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Holiday movies at a glance

by Archives December 5, 2001
The holiday season for many is the best time of the year. Whether it is the gift receiving, the gift giving or all the Christmas Cheer, it truly is a magical time. Yet, it is also the time when us movie-aficionados get ready for a big gift from Hollywood – the year’s best films.
In order for that Golden Guy; Oscar the Statuette, to remember all the year’s films for contention come Oscar time, the studio powerhouses release the films they think deserve recognition in order to garner attention for the Golden Globes. Usually this paves the way for The Academy Awards.
As Our Golden Friend gets ready to tackle all the films slated for release, we here will help you determine which films are the ‘must-sees’ for Christmas 2001.
The November slate of films was quite lackluster; the only stand out films for the past month were ‘Harry Potter and the Philosopher’s Stone’ and the adorable “Monsters, Inc.’.
‘Spy Game’ proved to be a mediocre film despite the powerhouse casting from Pitt and Redford.
Yet in what proves to be the most anticipated film of Christmas 2001, Pitt returns again with some more strong actors in ‘Ocean’s 11’ (Warner Bros, Dec. 7). In Steven ‘Do no harm’ Soderbergh’s-directed remake of the Rat Pack caper, Pitt along with George Clooney, Matt Damon, and Don Cheadle along with a host of others attempt to rob 3 casinos in Las Vegas for a whole lot of loot.
The Friday after, theatres will once again be congested as Director Cameron Crowe (Jerry Maguire, Almost Famous) unleashes his newest creation ‘Vanilla Sky’ (Paramount Pictures, Dec. 14).
Based on the surreal 1997 Spanish Drama ‘Open Your Eyes’ starring Penelope Cruz who also stars in the re-make, the film has Tom Cruise as a New York Hotshot who gets tangled between two women. While casually bedding his ‘casual’ squeeze (Cameron Diaz), he loses sight of her and infatuates over the newly arrived Penelope Cruz.
Distraught over the situation, his old flame wrecks her car – with him in it. After being disfigured by the crash, he sets out for a new meaning on life…or something like that. With Director Crowe at the helm, expect the surreal. This is a film to watch out for and with Crowe’s nostalgic directorial style it should be truly great. If it is as haunting as the Spanish original, we are in for a real treat.
Every movie season must have some parody within the slate of films. Summer 2001 had ‘Scary Movie 2’ and Christmas 2001 has a movie that recycles and regurgitates many of those elements in what seems to be another film trying to milk the last dollar out of the Teen Hollywood Market. ‘Not Another Teen Movie’ (Columbia, Dec. 14) is another teen flick that seems as memorable as a root canal. Although a promising trailer is presently playing in theatres, I ask the question: aren’t all trailers promising?
Opening the same week is ‘The Royal Tenenbaums’ (Touchstone, Dec. 14) directed by Wes Anderson. It seems as if Anderson is also another director who is attempting a trilogy of sorts in connection with his past films, ‘Bottle Rocket,’ and ‘Rushmore.’ Anderson’s third film has some great expectations as Gene Hackman, Ben Stiller, Gwyneth Paltrow and Anjelica Huston all star in a film that will have many looking to observe Anderson’s credibility.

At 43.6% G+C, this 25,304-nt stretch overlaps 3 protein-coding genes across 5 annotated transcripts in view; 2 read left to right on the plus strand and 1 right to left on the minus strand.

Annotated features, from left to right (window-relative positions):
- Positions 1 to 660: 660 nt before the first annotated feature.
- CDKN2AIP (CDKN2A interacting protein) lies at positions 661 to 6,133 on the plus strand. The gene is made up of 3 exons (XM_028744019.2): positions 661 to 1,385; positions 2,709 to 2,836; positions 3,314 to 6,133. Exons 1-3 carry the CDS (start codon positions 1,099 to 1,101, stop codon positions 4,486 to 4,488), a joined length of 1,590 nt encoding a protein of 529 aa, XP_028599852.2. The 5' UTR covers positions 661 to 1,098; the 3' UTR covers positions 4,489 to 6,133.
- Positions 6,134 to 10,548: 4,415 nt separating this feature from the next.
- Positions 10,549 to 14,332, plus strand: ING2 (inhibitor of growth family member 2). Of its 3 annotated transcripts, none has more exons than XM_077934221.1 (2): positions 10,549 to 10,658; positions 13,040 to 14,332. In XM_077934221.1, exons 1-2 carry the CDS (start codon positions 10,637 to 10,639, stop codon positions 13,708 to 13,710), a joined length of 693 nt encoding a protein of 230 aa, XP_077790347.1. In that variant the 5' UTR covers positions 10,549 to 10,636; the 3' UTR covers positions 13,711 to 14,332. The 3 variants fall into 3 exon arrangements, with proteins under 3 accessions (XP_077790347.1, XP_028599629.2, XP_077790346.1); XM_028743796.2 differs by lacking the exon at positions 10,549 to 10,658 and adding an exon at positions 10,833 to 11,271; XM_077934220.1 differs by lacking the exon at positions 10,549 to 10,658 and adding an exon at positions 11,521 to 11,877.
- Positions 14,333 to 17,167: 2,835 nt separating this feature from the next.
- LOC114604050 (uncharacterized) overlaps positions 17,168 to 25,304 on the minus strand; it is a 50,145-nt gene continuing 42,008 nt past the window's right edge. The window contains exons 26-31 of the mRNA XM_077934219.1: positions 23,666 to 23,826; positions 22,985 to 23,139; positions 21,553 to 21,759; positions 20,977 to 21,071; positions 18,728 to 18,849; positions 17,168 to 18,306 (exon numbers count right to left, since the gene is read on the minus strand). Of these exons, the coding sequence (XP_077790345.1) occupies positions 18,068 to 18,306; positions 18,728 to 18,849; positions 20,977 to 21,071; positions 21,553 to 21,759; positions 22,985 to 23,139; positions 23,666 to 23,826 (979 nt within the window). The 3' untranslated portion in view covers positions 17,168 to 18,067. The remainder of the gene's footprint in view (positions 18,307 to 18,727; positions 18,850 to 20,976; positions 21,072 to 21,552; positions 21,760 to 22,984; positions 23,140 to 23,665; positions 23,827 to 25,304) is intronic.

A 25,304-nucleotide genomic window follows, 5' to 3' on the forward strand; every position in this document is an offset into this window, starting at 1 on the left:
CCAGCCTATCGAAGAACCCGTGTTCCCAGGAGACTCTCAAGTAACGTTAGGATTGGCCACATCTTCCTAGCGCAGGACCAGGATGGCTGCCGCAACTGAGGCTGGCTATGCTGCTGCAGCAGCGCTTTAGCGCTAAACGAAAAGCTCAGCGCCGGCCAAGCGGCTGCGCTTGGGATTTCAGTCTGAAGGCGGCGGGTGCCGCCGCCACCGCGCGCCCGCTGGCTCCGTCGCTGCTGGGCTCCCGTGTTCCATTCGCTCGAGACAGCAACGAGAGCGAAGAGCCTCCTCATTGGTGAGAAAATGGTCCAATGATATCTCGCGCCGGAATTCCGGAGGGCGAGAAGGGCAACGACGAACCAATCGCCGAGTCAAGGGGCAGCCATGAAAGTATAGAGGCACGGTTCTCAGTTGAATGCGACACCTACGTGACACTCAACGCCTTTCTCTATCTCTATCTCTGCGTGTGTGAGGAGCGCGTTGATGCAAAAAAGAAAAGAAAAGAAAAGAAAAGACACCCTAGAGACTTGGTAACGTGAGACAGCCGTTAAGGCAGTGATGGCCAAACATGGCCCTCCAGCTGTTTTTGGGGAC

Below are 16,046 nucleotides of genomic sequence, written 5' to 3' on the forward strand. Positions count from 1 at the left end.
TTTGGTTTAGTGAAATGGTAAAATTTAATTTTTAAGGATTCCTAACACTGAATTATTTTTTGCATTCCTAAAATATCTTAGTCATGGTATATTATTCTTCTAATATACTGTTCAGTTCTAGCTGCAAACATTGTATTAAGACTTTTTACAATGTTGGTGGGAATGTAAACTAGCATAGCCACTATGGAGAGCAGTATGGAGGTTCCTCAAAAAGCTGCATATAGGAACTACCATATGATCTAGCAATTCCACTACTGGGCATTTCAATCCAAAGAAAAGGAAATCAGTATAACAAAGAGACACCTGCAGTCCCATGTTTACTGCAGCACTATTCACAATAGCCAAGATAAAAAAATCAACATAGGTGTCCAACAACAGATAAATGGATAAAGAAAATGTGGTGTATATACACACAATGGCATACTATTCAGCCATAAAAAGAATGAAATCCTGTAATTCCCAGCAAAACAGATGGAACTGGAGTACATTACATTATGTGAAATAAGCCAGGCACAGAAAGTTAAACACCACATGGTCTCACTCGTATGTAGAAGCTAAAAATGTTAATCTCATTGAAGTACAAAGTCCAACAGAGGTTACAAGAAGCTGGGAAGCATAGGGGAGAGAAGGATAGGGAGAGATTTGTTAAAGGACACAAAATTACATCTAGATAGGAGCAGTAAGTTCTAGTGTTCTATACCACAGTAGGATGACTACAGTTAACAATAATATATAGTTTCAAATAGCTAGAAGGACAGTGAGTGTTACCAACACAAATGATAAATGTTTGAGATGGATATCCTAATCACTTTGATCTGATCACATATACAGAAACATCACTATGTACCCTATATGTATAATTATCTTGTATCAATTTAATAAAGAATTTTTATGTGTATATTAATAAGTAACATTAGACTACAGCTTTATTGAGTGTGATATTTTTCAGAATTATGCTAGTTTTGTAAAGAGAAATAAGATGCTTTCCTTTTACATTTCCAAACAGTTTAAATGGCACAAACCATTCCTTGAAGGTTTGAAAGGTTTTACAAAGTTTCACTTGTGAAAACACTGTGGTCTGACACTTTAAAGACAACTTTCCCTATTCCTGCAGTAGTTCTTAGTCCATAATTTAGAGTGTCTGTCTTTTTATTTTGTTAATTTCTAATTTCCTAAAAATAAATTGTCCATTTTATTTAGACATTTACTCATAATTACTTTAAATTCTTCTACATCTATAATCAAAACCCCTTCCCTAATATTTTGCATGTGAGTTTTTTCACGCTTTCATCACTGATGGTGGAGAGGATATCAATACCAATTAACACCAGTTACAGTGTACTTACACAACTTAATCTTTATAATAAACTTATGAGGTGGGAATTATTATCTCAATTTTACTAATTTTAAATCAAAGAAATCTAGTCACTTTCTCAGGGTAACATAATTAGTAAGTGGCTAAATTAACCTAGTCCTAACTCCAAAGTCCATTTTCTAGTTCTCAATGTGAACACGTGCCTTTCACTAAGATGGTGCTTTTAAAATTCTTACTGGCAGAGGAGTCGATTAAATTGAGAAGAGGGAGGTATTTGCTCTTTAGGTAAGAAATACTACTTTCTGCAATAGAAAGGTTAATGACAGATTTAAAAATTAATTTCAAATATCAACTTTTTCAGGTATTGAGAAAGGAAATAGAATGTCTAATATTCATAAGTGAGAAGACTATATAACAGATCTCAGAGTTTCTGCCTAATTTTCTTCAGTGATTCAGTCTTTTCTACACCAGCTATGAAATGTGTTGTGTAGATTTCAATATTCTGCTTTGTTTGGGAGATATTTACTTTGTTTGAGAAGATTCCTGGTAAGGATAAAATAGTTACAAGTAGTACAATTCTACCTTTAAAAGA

Speaking of trilogies, Peter Jackson’s costly, epic and ambitious trilogy ‘Lord of the Rings: Fellowship of the Ring’ (New Line, Dec. 19) also opens this season.
This long awaited film was shot back-to-back-to-back with it’s siblings which will be released Christmas 2002, and Christmas 2003.
As for the books in which the series is based upon, they have a following which rivals the likes of the ‘Star Wars’ films. Will it be as successful? That still has to be seen.
Jim Carrey’s last theatrical outing was the delightful holiday film, ‘How The Grinch Stole Christmas’.
Now that a year has passed, it seems that Carrey wants to distance himself from the comedic Carrey and reinvent himself as the Dramatic Carrey.
After failing to receive an Oscar Nomination for ‘The Truman Show’, Carrey returns with Frank Darabont’s ‘The Majestic’ (Warner Bros. Dec. 21).
Darabont also directed The Green Mile and The Shawshank Redemption.
Carrey hopes to get Oscar’s attention as a blacklisted amnesiac director who while fleeing Hollywood crashes his car and finds himself in a small California village mistaken for a WWII townsman who never returned.
Carrey hopes to achieve what so few comedians such as Robin Williams has achieved, a comedian, who can actually act.
Speaking of comedians who can’t act; Tim Allen has a comedy being released – ‘Joe Somebody’ (20th Century Fox, Dec. 21).
This dark comedy has Allen cast as a regular guy who snaps after getting beat to a parking spot. I am sure the Christmas shopper who waits until the last minute can relate to this concept.
Finally, Christmas day plays host to two big films. Russell Crowe and Will Smith all want a bite of the Best Acting Category for Oscar as they both portray larger than life characters in what the studios are not calling biopics, but, in essence this is exactly what they are.
Russell Crowe plays John Forbes Nash Jr., a troubled Princeton mathematician who wins the Nobel Prize.
‘A Beautiful Mind’ (Universal) has Ron Howard directing this drama that hopes to spark some attention for Best Picture as well.
Yet another contender lies in Michael Mann’s ‘Ali’.
Will Smith hopes to gain credibility as an actor who can actually convey dialogue without waving his head side to side when delivering his lines as he plays Cassius Clay and his transformation into Muhammad Ali.
Therefore, with plenty of selection at your local multiplex, make the best of the holiday season and make sure you enjoy it! Happy Holidays!

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